Objectives: How Corporate Legal can Demonstrate Business Value

by | May 13, 2015

Practical Tips How Corporate Legal can Demonstrate Business Value

Note:  this post was compiled and edited by a team.

“Until you know what your objectives are, you can’t come up with metrics.”

So said Kris Satkunas, director of Strategic Consulting to a room full of corporate legal professionals yesterday during the CounselLink Annual Conference, they should focus first on identifying their objectives and use that information as the basis for developing key metrics for the legal department. In spite of this, she said attorneys often ask her, “What should I measure?”

Metrics, she said, are important because they provide proof that the legal department is making significant improvements to the business. They are also helpful, she added, because they can identify trends and patterns in business as well as to identify areas of inefficiency. However, she stressed, unless you can identify what goals are important to your legal department, they won’t provide much use. In other words, objectives serve as the foundational element with which to development a measurement program.

This starts by having a conversation with members of the legal department about what is important to them. She used the example of law firm panel consolidation as an objective. If that is something the legal department wants insight on, then she advised a department a metric be developed around the number of firms the department uses and the amount of legal spend that corresponds with those firms.

She also recommended separating metrics by individual legal matters (e.g. developing a metric for litigation, commercial law, intellectual property, etc.) to avoid lumping too much information together. The key is to focus the metrics so patterns can begin to emerge with respect to those individual matters.

Using Charts and Dashboards to Gain Insight

One of the most important things to think about when using charts and dashboards based on key metrics, said Ms. Satuknas, is how to best present the information to various audiences. While she admitted most corporate legal attorneys love the look and feel of dashboards, sometimes a traditional pie chart, will do just fine.

As she put it, “It’s all about understanding what the chart will be used for and who the audience is.” In other words, if the information needs to be formatted quickly or, if it is going to be used for internal operations, then a traditional reporting pie chart will likely fit the bill, versus a more detailed  and time consuming dashboard.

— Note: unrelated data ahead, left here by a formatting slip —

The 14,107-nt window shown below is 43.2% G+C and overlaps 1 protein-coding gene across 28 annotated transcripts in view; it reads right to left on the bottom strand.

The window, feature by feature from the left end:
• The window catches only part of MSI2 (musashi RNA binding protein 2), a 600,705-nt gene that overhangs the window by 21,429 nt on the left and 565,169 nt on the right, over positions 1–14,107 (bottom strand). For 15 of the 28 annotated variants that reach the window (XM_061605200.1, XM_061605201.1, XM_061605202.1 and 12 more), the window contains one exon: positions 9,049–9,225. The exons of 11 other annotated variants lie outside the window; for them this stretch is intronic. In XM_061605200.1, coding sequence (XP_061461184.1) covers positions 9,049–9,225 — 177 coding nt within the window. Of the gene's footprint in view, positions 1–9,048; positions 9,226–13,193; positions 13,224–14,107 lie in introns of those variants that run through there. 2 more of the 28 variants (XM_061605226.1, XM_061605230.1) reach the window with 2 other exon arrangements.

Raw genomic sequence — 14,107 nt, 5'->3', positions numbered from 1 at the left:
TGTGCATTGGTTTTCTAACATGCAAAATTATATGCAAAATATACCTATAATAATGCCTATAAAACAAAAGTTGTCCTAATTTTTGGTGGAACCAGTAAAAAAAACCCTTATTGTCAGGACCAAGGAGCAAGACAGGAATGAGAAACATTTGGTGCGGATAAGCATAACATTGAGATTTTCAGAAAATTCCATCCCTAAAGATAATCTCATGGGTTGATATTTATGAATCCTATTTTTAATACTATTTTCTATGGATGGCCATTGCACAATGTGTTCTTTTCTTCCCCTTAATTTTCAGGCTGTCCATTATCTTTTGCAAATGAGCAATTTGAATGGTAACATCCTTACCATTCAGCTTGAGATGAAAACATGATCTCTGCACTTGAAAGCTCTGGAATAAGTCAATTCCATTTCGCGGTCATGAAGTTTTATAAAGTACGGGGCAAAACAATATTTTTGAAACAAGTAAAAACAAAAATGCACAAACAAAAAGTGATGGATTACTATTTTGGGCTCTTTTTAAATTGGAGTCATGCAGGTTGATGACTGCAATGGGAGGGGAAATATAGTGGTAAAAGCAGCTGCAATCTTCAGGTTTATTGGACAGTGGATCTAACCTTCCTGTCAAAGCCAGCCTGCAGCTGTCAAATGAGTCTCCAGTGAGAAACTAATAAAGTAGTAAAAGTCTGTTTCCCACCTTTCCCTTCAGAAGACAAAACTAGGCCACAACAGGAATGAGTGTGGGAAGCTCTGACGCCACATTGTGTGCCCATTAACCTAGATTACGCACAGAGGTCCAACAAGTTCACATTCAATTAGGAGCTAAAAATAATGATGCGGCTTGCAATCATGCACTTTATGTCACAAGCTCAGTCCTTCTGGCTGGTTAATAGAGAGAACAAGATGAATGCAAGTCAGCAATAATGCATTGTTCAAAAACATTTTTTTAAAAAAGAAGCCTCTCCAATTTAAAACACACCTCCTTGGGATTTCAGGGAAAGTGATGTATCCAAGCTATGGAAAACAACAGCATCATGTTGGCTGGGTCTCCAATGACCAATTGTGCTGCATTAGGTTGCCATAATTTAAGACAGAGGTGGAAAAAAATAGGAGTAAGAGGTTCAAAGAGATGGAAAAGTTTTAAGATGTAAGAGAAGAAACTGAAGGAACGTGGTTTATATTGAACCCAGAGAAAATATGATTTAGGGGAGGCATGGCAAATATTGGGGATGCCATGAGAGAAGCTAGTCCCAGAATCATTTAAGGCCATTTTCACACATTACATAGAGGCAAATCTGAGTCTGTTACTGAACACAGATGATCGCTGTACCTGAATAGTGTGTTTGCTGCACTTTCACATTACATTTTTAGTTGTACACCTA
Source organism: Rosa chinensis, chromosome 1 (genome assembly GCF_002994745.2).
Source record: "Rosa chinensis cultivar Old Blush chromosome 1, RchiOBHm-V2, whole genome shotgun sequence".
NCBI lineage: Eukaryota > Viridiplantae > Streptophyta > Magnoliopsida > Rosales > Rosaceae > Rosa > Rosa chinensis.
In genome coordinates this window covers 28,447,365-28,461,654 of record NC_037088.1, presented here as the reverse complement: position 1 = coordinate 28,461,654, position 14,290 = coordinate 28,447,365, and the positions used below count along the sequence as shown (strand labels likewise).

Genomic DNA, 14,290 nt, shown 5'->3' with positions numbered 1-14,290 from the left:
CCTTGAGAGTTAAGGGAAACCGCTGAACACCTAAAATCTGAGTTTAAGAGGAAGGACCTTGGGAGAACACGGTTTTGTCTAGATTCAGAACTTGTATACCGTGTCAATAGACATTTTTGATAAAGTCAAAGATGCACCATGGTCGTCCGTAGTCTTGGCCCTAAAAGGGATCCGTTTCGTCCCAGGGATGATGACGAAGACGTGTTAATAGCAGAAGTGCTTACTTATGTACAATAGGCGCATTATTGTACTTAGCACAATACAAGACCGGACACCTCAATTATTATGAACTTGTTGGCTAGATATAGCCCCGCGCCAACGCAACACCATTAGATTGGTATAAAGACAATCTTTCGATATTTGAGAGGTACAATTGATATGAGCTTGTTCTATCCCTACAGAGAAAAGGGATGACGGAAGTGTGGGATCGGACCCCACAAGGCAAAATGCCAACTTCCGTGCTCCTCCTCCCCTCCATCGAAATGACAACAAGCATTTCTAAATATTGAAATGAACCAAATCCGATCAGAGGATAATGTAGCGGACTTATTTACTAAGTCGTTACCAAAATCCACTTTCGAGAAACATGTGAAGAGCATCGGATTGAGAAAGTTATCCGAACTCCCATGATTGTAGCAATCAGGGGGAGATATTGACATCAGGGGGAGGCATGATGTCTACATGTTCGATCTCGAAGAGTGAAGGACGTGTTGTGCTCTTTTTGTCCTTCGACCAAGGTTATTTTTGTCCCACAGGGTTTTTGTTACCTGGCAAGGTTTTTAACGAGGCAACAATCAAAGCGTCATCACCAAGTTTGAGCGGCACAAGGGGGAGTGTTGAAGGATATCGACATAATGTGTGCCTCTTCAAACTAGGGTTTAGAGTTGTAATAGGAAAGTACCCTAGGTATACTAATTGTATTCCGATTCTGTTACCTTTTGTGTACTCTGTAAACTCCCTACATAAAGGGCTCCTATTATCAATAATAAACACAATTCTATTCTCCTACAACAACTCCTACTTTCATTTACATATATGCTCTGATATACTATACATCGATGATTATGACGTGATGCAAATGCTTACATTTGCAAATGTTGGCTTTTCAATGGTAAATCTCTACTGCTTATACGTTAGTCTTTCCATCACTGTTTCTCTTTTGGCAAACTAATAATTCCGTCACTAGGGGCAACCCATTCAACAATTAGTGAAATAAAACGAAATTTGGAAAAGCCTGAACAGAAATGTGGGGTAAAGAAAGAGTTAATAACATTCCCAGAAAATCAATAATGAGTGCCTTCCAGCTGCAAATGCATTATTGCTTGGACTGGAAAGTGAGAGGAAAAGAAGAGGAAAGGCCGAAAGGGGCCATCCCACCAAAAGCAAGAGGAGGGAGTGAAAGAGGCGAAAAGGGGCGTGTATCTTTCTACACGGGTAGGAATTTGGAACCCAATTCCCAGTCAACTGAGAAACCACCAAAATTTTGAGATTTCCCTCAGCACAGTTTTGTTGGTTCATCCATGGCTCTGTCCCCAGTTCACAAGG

Dashboards, on the other hand, she said, are most useful when the legal department is looking to track things visually and make comparisons that need much more detail. There are four areas according to Ms. Satuknas, where dashboards best lend themselves to the measurement process, they include:

  1. Key Performance Indicators (KPIs)
  2. Vendor Scorecards
  3. Risk Management Assessment
  4. Self-Service/Informational Purposes.

In these scenarios, a dashboard will provide the level of detail needed to analyze the data accurately and make calculated decisions based on the information (also see: 3 Outcomes of Improving Legal Department Operations).

However, cautioned Ms. Satkunas, the data contained in these charts is only as good as the information being implemented into them. This means the whole legal department needs to be disciplined about implementing information into them in a timely fashion.

4 Practical Tips Prove Business Value

Here’s a brief summary of four practical tips she offered for effectively identifying metrics and using dashboards and charts to prove the value of the legal department:

  • Identify key objectives first and foremost, then develop metrics in the dashboard to support those goals.
  • Don’t opt for sizzle over substance, sometimes a straightforward pie chart is the answer.
  • Know your audience. Most executives like to see information laid out in a straightforward and concise format.
  • Dashboards lend themselves best when making comparisons, but they can be confusing and ineffective if they contain too much information. Practice restraint, if and when possible.

Finally, Ms. Satkunas stressed that the most important part about the measurement process really begins with doing your homework at the outset. The key to communicating effectively, she said, starts by knowing what point you want to convey.

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Photo credit:  Flickr, Paul Jerry (CC BY 2.0)

Contributing Writer
Contributing Writer

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